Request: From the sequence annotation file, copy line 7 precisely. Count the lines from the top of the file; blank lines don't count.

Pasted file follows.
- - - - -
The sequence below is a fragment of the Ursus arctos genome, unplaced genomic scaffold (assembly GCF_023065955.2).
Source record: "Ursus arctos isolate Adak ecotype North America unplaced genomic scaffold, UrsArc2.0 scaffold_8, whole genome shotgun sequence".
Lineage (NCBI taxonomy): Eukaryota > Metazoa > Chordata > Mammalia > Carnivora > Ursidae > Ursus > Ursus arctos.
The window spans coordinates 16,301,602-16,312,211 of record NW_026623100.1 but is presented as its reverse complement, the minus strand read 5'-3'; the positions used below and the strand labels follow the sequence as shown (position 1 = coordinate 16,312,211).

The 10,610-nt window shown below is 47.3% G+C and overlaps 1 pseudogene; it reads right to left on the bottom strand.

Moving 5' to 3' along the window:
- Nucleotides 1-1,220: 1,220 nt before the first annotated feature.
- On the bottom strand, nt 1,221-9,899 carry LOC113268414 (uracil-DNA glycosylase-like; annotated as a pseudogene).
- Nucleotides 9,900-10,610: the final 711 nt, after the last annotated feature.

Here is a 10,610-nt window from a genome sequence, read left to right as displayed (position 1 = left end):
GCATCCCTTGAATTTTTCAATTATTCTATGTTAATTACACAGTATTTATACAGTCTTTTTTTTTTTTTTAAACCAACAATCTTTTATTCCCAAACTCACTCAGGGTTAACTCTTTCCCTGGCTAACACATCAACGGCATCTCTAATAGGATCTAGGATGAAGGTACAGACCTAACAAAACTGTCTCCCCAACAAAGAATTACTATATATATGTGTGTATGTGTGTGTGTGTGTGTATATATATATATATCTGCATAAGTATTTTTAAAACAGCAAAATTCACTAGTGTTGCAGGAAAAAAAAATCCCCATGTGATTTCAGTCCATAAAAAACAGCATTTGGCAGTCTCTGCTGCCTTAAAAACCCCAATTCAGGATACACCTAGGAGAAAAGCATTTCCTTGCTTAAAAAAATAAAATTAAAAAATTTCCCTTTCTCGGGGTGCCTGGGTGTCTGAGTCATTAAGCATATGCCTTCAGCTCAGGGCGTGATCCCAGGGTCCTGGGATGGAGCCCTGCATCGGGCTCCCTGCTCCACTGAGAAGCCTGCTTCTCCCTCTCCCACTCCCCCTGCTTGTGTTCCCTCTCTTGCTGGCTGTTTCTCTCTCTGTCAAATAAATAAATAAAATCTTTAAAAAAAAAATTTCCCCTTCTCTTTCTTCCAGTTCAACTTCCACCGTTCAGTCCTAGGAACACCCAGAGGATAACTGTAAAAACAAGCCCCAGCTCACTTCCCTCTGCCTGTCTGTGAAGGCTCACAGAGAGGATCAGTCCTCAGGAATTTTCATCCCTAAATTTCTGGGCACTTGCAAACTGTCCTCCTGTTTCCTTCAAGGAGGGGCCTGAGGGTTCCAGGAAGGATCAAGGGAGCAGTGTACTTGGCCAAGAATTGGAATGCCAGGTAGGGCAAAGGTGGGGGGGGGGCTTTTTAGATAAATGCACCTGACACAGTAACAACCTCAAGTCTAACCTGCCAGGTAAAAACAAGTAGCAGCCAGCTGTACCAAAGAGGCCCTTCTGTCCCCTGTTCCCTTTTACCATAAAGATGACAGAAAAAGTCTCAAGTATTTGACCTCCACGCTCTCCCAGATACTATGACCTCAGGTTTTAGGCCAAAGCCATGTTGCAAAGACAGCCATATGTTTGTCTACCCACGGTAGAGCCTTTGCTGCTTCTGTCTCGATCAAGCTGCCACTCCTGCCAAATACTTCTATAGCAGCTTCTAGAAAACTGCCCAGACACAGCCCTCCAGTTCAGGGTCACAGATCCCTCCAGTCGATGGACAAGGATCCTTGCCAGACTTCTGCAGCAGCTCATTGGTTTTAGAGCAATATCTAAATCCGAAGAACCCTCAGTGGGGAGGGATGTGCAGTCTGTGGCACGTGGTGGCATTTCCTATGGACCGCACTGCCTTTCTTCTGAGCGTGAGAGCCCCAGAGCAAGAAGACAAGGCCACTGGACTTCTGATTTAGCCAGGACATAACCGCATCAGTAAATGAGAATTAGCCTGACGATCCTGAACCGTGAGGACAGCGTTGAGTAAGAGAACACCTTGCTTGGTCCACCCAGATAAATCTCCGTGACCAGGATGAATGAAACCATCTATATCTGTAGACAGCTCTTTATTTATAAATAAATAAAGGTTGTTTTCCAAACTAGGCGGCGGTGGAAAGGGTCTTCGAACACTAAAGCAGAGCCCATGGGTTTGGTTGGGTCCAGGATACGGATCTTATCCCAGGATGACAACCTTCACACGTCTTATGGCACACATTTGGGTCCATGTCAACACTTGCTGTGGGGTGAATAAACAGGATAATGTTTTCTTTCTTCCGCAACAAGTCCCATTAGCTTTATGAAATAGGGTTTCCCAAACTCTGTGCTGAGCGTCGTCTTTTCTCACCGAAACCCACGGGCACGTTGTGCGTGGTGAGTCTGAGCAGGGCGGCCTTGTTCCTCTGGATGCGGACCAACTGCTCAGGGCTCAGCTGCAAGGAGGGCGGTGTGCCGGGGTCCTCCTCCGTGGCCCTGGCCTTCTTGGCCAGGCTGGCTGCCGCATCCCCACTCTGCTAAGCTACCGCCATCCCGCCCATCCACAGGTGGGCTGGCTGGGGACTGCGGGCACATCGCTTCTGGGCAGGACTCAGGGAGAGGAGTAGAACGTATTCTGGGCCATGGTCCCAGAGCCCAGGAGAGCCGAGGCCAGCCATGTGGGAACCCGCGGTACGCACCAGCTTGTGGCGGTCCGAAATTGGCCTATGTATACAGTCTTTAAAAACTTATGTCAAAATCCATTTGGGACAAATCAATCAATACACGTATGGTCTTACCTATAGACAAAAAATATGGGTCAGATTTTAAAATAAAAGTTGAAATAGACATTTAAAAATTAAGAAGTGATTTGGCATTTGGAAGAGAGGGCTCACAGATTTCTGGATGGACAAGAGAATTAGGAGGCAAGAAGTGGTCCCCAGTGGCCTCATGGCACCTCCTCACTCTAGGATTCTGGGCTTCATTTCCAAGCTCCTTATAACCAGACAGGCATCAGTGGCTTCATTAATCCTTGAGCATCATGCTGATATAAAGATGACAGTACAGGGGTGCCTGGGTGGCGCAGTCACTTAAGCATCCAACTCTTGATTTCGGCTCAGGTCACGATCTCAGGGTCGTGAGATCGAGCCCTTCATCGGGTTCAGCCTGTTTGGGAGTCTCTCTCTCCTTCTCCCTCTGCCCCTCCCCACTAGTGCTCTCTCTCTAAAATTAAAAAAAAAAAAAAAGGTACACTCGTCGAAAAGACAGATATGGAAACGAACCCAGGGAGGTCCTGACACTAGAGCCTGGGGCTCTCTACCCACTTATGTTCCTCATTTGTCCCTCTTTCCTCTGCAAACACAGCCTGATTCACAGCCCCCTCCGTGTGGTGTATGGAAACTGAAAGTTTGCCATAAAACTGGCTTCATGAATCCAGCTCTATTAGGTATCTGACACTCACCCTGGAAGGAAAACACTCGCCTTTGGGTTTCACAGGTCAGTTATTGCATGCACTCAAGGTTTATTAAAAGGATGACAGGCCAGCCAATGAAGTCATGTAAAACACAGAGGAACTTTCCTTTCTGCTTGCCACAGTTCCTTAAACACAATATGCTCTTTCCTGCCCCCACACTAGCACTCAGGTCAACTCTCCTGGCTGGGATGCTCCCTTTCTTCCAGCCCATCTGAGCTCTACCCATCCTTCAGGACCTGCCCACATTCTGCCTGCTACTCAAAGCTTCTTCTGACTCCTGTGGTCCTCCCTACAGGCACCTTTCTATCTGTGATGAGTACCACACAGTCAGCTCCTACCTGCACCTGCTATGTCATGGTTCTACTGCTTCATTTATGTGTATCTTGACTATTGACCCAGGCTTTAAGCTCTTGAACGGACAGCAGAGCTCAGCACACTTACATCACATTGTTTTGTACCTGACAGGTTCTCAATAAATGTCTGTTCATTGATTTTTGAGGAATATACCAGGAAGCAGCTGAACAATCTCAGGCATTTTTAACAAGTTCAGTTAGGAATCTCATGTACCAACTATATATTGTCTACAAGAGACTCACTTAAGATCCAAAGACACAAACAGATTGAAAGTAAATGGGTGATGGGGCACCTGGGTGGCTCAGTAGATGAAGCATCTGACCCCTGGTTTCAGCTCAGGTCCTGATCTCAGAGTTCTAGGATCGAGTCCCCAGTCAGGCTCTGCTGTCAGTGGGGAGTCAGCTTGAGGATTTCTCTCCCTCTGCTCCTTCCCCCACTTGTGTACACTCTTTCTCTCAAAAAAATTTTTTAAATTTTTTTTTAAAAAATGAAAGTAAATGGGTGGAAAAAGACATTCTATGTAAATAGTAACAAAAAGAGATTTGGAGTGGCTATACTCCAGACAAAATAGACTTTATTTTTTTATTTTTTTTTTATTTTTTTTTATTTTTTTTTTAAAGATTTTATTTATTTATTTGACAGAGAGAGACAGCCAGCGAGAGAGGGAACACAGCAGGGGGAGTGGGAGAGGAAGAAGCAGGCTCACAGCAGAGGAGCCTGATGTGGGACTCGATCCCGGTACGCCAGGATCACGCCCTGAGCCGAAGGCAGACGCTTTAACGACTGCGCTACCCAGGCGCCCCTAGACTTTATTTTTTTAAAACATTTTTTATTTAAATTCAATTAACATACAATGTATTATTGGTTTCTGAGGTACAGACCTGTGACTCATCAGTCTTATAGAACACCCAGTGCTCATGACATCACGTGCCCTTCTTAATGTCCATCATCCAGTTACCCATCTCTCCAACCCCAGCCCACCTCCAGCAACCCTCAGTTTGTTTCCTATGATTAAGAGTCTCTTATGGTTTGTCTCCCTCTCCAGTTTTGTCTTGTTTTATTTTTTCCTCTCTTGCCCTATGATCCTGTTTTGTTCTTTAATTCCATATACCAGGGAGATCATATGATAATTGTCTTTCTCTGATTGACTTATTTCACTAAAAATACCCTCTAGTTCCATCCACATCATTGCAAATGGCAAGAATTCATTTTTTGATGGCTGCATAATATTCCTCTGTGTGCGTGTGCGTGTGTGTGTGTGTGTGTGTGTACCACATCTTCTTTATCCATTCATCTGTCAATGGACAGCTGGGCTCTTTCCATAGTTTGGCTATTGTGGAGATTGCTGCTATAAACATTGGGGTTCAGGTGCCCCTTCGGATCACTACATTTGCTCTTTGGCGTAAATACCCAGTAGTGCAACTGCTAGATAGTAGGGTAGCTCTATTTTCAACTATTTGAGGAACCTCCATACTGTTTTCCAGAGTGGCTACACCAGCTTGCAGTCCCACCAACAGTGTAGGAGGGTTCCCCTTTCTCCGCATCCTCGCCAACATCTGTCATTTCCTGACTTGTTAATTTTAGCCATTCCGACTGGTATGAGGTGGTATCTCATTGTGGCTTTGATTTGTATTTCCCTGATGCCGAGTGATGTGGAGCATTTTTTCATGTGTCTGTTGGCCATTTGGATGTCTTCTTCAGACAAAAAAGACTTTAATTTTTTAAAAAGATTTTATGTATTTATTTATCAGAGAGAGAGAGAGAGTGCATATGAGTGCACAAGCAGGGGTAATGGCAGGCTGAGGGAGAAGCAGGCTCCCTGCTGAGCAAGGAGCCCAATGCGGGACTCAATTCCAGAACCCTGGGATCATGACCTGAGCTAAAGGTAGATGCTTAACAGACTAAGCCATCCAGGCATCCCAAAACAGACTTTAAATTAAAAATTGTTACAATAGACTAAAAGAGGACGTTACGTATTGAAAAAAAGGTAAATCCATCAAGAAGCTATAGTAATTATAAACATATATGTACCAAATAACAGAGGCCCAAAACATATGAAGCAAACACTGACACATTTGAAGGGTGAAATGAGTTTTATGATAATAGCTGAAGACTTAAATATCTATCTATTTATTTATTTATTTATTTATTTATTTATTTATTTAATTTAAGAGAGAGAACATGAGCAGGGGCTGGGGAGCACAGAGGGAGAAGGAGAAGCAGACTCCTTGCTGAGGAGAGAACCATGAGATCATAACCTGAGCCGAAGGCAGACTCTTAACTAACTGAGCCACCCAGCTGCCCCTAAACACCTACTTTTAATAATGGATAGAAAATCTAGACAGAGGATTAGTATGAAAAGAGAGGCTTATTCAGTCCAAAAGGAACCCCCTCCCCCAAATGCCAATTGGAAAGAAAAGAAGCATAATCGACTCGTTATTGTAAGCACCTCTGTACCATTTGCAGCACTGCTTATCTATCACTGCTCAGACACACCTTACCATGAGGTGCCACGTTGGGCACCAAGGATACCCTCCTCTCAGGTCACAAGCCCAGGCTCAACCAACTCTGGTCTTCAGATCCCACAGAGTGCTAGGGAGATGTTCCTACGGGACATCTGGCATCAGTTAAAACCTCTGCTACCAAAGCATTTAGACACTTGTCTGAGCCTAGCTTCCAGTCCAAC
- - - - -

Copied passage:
- Nucleotides 1-1,220: 1,220 nt before the first annotated feature.